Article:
His wife, Maria Carolina, the sister of Marie Antoinette, was so disappointed with their arranged marriage in 1768, saying, “What irritates me most is that he thinks he is handsome and clever when he is neither the one nor the other.” The king was no kinder, complaining that, “she sleeps like the dead and sweats like a pig.” They nevertheless had 18 children to fulfill their duty of perpetuating the dynasty.
Chinoiserie’s exuberant decoration, whimsical nature and focus on leisure and pleasure was just what the couple needed after an ill-considered war against France forced them to flee from Naples to Sicily in 1798. Unhappily exiled in Palermo, they missed La Favorita, their getaway outside Naples that was done in this style, so when they saw a Chinese-style villa built a decade before by Baron Benedetto Lombardo della Scalla and designed by Giuseppe Venanzio Marvuglia, they arranged to acquire it immediately and asked the architect to renovate it to their liking. Important painters like Giuseppe Velasco and Vincenzo Riolo from Palermo, and Elia Interguglielmi from Naples, were commissioned to do the amazing frescoes.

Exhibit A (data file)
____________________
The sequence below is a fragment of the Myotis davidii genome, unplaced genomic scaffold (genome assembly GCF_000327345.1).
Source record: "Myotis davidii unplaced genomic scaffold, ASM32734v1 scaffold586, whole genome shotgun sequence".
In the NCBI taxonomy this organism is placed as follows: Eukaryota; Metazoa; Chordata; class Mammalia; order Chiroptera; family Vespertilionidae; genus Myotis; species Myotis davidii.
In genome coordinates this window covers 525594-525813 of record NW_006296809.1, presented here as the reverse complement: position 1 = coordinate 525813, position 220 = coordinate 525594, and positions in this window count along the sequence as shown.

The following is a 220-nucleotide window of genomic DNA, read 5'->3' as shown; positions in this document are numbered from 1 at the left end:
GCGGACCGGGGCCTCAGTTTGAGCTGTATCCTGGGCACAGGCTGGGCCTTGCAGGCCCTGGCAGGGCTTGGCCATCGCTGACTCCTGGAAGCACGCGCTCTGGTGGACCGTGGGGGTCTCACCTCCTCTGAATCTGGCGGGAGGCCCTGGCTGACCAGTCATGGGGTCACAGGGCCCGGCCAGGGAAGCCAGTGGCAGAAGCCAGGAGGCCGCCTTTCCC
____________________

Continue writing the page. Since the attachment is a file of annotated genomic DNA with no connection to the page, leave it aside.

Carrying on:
The villa itself, consisting of five levels, is a mix of different architectural styles, from Gothic to Neoclassic with Oriental elements like pagoda roofs and Asian decorative motifs. The roofs were modified by replacing the side roofs with two symmetrical terraces that have columns supporting perforated wooden architraves, while in the central part is a large pavilion roof on an octagonal drum, topped by a pinnacle of an inverted double chalice.
In the north and south elevations, porticos supported by six marble columns are arranged in semicircles, crowned by pagoda roofs. Flanking the building are two turrets with helical staircases, connected by aerial passages to the galleries of the upper floors.